It was a simple two-bed room with a kitchen-like area and a relatively clean bathroom. The walls were made of stone or clay and were much colder there than outside.

The price for the room was in line with the price for a bed in the local hostel, though an ashram gives you a private room and a bathroom. Another practical advantage of staying in the ashram was the food, which was served three times a day.

As in Phool Chatti Ashram, the spiritual practices in the ashram, such as meditation, yoga, chanting, etc., started after 5 a.m. You can participate in them, but nobody cares if you go or not. In addition, nobody will correct the assana you are doing. In other words, you are left to yourself.

The only meal I tried in the ashram was lunch, which was vegetarian and not as tasty as in the Phool Chatti Ashram, but that was OK.


I thought the canteen would be packed because the ashram was pretty big, but surprisingly there were just a few people in it.

I went for a walk, hoping to get an appointment with an ayurvedic doctor for a diagnostic, but I didn’t find him. I was also looking for an “Internet place” so that I could book a hotel in the ancient city of Haridwar, which was my next destination. I found the Internet and booked a reasonably priced room via booking.com.

Rishikesh – Indian town with a great spiritual theme and more

Note*: At certain times of the year, ashrams are heavily occupied and one must book and pay for a room in advance.

Other things to do in Rishikesh

One thing you shouldn't miss in Rishikesh is rafting in the Ganges River.

Its risky, its scary, but I had to do it!


There are several tourist agencies on the Ganges riverside that offer adventure with a professional trainer and dedicated equipment for a reasonable price. Please note that you don’t have to accept the first offered price – you can always bargain in India(!).

I hadn’t rafted in my life and it was a thrilling experience.

To my surprise, the adventure was very well-organised. We had a proper, large-sized, round rubber boat, paddles, helmets, life jackets and a good-looking trainer. There were only two Westerners in the boat; the others (six people or so) were Indians and the boat was fully packed.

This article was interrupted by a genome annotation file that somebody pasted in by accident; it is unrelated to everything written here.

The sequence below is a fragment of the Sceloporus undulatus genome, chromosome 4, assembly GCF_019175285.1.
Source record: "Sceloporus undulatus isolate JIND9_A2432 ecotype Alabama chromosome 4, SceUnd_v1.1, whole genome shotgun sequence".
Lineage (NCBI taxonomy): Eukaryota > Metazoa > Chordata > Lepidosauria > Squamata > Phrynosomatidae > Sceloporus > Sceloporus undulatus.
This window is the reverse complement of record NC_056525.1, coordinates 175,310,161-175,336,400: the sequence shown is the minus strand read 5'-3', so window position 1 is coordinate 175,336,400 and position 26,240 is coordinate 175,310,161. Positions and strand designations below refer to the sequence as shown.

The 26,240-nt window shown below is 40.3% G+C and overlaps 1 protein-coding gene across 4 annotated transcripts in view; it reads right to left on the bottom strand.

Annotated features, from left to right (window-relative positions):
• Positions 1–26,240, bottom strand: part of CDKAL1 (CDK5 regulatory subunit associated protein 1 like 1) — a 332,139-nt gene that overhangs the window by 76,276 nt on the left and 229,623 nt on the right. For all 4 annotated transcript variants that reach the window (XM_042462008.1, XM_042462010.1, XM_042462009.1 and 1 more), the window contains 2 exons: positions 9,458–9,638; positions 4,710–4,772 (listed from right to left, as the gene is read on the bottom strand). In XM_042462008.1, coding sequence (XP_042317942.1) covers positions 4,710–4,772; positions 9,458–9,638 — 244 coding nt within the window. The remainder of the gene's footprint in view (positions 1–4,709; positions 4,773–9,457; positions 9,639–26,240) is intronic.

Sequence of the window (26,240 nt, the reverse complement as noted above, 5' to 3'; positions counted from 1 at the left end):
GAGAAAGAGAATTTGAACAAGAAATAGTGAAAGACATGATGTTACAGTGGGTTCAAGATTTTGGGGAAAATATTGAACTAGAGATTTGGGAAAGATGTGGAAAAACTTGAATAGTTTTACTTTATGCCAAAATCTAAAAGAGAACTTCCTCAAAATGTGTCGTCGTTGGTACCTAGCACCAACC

Our coach gave us instructions about what we would have to do at his command. All instructions were in English. We started with easy rapids – at least our trainer called them "easy" – and continued with harder ones. The last one was really challenging and at certain moments even scary, but we did it (!).

Be aware that you will be completely wet afterwards, so it’s a good idea to bring a change of clothes with you. You can leave them in the tourist agency (at least, they allowed that in 2013).

Enjoy! It’s a REAL thing!

Food and drinks

If you will be near Bhandari Swiss Cottage,


visit its restaurant, which has a Nepalese chef.


The meals there were ALWAYS delicious and the breathtaking vegetarian Tosca spaghetti with eggplant is a MUST. Alternatively, you can cook the dish by yourself; it’s worth it!

There were musicians gathering there and you could enjoy or/and participate in the amazing performances

Rishikesh – Indian town with a great spiritual theme and more

One wonderful and healthy drink I found in India was the lassi.

The lassi recipe is based on yogurt and it can have different flavours depending on the fruit added to it. My favorite lassi was made from papaya. Mango lassi is very good too, and maybe even better than papaya lassi, but unfortunately, the season for mangoes is short in India. Somehow, Indians are not able to save the fruit for a longer period of time. The third choice for lassi is banana. The lassi is served cold and you’ll want to drink it with a straw.


In the morning the best choice is a “must try" masala tea (black tea with milk and spices made in the Indian way).


For an evening drink, the great alternative is an amazing ginger lemon tea. Indians use fresh ginger, smashing, pressing and crushing it in a stone bowl. Then they add freshly boiled water and lime or lemon juice (including a slice of the fruit). You can drink the tea like that or add honey. Either way, the tea has a very good taste and gives you a great benefit – increased immunity!